Introduction of mechanized leaf removal into the vineyard management program worked well, and both Monterey Pacific and Mondavi are pleased with the cost-effectiveness of the Collard machines. Eisner no longer needs to hire, supervise, or adjust work crews constantly for hand leaf removal, and he can leave a single operator with each machine once it is mounted. The machines run day and night shifts during the leaf removal season.

“The Raptors are bullet-proof,” says Eisner. “They’re simple to operate and troubleshoot, and only take about half a day to mount. They have plenty of power and adjustable hydraulic pressure for terraced and hillside vineyards.”

The single downside to the mechanical leaf removal, notes Eisner, is that it often needs to be done concurrently with spraying for potential mildew; unfortunately, the sprayers mount onto the same Braud harvesters as the Raptor leaf removers. Eisner finds himself juggling machine time between spraying and leaf removal, but overall, he is too happy with the benefits of mechanized leaf removal to fuss about this new challenge.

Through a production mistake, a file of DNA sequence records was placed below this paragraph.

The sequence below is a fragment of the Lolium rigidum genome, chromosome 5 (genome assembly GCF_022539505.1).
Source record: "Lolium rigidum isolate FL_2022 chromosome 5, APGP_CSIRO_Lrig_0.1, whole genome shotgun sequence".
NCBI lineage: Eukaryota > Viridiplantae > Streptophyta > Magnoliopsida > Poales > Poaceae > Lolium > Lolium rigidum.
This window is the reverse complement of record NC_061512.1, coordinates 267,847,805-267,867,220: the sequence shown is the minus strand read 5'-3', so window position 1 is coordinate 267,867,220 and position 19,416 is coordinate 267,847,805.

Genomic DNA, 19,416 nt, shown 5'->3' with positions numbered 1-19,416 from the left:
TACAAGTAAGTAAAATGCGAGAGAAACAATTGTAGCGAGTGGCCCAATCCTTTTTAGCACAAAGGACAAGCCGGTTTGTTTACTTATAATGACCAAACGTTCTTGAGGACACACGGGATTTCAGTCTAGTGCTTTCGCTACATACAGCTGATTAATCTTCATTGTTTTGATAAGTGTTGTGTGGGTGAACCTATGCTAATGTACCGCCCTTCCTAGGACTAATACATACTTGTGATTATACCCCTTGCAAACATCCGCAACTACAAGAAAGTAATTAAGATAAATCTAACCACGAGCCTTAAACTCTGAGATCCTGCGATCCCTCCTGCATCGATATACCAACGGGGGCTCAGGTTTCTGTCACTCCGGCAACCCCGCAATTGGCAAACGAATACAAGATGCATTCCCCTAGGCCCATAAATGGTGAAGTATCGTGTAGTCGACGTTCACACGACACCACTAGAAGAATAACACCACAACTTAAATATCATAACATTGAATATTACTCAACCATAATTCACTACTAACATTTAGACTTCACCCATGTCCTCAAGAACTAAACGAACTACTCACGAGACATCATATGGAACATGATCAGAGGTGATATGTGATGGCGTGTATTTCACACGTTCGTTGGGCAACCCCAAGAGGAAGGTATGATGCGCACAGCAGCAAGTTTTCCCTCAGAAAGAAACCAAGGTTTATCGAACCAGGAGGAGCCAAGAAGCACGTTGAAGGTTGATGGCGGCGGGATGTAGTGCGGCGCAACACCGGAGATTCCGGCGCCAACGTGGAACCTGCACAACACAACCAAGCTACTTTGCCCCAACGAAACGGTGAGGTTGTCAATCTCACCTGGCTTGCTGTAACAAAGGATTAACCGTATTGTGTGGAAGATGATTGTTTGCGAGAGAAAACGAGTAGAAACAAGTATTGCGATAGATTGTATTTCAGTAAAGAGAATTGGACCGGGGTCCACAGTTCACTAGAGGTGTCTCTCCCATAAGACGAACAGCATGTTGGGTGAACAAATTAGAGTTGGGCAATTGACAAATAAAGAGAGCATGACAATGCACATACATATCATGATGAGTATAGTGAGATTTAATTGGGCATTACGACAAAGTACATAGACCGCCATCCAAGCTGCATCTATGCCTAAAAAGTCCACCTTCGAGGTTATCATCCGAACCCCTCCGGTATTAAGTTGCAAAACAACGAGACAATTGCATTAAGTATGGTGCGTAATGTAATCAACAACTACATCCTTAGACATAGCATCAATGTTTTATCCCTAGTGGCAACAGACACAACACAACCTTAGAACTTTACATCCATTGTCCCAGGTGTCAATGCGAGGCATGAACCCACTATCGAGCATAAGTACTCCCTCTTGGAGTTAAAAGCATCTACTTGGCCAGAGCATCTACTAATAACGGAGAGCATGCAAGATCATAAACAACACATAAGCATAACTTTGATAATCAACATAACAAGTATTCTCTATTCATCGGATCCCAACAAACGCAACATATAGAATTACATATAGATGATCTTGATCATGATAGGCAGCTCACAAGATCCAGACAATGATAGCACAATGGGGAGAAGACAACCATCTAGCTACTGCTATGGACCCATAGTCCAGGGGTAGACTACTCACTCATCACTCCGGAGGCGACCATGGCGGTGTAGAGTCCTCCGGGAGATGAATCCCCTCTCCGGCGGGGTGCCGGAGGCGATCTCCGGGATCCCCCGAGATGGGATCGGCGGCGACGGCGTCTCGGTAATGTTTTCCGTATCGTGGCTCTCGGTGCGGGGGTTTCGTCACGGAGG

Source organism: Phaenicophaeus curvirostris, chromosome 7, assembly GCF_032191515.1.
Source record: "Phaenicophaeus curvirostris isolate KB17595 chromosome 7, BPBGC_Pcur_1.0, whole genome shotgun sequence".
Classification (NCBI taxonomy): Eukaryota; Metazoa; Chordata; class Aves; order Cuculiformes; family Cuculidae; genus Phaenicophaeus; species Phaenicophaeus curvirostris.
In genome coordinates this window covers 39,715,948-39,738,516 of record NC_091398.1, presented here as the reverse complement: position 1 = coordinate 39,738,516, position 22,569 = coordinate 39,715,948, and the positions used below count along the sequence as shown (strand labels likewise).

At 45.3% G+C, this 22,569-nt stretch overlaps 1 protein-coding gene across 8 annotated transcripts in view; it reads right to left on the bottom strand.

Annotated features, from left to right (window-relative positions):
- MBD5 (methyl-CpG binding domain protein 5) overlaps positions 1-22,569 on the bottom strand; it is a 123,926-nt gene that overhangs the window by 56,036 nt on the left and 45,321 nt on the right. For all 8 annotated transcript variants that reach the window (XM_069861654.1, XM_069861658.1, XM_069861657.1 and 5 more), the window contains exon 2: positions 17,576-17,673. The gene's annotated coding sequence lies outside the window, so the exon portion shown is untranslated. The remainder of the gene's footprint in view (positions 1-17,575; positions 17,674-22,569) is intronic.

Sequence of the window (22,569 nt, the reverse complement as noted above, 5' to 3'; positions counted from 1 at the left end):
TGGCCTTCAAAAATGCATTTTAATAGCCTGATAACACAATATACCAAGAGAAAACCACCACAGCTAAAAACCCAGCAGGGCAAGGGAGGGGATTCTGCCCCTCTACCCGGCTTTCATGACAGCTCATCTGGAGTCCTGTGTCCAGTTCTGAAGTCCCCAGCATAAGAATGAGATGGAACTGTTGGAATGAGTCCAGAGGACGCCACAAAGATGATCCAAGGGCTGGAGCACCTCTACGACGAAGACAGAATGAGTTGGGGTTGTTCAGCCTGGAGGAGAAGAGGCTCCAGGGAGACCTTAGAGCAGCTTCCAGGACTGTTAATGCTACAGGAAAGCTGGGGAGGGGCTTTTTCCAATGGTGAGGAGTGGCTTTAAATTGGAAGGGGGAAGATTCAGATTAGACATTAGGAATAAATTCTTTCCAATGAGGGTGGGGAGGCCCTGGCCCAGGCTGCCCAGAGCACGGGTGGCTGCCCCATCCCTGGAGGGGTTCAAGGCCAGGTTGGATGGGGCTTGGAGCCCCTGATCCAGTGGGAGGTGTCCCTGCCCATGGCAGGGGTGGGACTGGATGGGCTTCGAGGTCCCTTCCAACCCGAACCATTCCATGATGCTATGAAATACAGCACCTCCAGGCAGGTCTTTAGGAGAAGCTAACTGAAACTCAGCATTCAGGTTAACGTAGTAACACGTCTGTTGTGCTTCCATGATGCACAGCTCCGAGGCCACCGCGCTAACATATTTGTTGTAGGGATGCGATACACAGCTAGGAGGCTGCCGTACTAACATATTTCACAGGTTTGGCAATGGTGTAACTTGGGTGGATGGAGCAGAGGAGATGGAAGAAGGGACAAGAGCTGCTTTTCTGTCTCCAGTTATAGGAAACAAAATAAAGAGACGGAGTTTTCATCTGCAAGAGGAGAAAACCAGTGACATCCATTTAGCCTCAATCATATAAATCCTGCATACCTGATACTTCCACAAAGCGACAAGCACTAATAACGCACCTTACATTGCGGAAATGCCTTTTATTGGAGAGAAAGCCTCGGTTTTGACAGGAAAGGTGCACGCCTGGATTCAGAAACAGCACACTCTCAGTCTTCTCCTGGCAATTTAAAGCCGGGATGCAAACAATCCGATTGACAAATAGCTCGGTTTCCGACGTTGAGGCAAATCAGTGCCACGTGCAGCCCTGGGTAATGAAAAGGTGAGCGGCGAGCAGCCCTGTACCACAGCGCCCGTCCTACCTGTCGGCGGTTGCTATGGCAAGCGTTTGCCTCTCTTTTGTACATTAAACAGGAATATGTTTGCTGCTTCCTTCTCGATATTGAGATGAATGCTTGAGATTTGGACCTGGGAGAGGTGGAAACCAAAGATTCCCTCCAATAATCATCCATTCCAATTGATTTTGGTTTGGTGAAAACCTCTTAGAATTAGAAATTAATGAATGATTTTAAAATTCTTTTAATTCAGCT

Positive effects of leaf removal
Erika Winter, co-author of Winegrape Berry Sensory Assessment in Australia, explains that better sunlight exposure of the grapes and clusters leads to a warming of the berries. This enhances the reduction of malic acid.

“These temperatures occur most often and are most prolonged in the grape clusters in direct sunlight,” Winter explains. “With higher temperatures, a slightly increased water evaporation occurs, which causes an additional concentration of the berry contents.”

Good exposure of the grapes also promotes production of phenolic substances in the berry skins. These include the red color materials, or anthocyanins and tannins, and play a particular role in wine character and color development of red varietals. A berry’s aroma development is positively influenced by good sun exposure of the grapes.

The main advantage of leaf removal is improved ventilation and exposure leading to faster drying of clusters, which reduces mildew and botrytis, Eisner reports. With less risk of rot, it may be possible to postpone the harvest date, which may have a positive effect on grape maturity.

Timing of leaf removal is more crucial than technique